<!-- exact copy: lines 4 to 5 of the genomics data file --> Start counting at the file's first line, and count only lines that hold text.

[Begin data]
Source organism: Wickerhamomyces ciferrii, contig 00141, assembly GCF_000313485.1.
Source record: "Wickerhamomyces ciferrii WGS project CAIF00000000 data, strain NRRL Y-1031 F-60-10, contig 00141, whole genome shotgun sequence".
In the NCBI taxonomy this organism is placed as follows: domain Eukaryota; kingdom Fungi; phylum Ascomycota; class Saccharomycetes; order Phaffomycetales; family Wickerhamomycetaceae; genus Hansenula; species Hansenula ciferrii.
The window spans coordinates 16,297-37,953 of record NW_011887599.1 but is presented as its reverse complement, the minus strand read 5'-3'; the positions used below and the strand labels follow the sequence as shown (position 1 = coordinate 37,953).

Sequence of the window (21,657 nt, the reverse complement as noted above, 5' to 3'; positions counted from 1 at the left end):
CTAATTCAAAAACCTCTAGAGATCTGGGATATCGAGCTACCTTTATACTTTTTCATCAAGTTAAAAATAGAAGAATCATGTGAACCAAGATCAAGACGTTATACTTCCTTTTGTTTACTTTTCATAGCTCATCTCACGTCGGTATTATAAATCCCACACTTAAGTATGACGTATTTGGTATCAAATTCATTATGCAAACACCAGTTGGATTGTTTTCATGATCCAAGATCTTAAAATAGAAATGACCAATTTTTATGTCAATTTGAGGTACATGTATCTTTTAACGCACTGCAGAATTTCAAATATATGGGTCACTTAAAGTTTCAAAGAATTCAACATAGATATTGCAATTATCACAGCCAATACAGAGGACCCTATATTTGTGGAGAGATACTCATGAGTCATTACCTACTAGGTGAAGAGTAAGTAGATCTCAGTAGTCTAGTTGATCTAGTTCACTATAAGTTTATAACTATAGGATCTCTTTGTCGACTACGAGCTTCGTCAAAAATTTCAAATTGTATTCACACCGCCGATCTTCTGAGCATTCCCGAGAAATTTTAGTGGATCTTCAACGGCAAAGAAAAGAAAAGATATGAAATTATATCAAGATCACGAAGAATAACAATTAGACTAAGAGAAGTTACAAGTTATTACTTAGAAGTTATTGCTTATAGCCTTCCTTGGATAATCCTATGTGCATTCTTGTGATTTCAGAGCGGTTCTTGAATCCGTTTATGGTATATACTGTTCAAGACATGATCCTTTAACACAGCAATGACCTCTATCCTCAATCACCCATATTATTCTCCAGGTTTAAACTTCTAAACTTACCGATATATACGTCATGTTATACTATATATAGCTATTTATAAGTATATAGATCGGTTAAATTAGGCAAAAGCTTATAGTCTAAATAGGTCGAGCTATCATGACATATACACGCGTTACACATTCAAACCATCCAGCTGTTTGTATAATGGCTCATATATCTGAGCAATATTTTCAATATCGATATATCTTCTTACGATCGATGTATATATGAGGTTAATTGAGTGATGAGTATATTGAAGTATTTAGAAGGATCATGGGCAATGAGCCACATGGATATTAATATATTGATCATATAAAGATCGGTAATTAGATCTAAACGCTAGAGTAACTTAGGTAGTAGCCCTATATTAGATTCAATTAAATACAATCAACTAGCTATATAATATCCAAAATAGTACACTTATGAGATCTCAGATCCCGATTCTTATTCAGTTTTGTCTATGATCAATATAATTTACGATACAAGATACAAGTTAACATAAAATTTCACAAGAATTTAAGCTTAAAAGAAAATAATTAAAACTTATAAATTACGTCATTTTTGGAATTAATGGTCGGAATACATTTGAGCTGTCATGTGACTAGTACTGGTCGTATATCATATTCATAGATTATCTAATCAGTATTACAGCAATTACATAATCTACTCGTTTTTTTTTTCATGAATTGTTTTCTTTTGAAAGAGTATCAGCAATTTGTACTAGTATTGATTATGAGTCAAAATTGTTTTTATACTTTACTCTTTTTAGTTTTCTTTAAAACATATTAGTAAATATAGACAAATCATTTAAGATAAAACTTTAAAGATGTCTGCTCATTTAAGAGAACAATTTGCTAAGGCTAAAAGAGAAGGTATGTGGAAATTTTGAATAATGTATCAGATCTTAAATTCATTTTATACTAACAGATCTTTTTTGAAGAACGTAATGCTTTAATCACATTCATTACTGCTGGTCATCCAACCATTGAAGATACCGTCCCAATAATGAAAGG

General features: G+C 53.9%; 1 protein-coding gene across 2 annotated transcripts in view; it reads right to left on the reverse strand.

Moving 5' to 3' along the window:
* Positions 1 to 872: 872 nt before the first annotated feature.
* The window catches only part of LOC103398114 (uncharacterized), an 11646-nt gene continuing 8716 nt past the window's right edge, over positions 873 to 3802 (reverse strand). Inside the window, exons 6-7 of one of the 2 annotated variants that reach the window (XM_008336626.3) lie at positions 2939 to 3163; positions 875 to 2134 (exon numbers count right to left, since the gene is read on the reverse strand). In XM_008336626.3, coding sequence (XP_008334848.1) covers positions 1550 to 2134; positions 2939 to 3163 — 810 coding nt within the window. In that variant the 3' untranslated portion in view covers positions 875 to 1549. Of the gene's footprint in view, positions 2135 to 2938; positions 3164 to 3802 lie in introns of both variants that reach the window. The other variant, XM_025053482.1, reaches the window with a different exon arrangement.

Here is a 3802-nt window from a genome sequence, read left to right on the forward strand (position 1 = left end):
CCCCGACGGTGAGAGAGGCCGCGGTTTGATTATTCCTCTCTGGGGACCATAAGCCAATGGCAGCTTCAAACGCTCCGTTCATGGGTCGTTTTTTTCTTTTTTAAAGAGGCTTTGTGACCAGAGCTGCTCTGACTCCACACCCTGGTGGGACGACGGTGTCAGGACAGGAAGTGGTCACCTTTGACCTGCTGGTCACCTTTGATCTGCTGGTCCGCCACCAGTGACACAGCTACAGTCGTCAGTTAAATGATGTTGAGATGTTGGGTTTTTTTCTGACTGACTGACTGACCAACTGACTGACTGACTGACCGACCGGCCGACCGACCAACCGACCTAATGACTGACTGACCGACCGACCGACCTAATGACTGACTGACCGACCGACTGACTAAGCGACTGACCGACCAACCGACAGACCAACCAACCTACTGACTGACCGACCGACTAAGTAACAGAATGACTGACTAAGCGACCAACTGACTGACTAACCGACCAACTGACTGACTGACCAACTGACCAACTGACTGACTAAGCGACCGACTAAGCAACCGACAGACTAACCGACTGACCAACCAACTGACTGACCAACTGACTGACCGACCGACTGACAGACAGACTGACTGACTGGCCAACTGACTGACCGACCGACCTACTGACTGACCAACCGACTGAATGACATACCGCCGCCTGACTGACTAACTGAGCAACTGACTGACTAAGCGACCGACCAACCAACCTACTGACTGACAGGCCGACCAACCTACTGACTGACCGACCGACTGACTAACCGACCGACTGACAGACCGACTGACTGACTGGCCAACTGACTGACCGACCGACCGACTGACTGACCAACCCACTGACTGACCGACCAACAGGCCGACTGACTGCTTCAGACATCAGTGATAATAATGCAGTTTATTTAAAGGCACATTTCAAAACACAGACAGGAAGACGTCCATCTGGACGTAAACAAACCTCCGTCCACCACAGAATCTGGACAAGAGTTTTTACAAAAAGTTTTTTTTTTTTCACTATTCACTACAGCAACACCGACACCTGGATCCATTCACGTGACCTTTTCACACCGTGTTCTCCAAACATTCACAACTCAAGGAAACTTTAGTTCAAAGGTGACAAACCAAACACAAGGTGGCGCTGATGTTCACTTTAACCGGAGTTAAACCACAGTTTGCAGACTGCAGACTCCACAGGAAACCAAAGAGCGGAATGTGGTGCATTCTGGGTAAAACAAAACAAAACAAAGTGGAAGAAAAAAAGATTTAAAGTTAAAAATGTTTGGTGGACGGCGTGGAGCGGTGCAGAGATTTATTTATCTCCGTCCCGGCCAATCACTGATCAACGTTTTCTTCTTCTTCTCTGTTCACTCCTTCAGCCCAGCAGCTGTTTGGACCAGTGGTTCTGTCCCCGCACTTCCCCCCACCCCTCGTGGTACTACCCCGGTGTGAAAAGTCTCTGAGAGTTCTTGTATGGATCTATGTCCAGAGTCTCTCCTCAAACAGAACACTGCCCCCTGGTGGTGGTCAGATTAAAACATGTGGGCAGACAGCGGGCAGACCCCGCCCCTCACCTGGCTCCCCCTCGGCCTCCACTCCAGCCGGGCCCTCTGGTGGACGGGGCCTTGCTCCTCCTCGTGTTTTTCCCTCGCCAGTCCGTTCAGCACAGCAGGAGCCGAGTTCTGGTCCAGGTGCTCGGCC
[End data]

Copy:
The window spans coordinates 16,297-37,953 of record NW_011887599.1 but is presented as its reverse complement, the minus strand read 5'-3'; the positions used below and the strand labels follow the sequence as shown (position 1 = coordinate 37,953).

Sequence of the window (21,657 nt, the reverse complement as noted above, 5' to 3'; positions counted from 1 at the left end):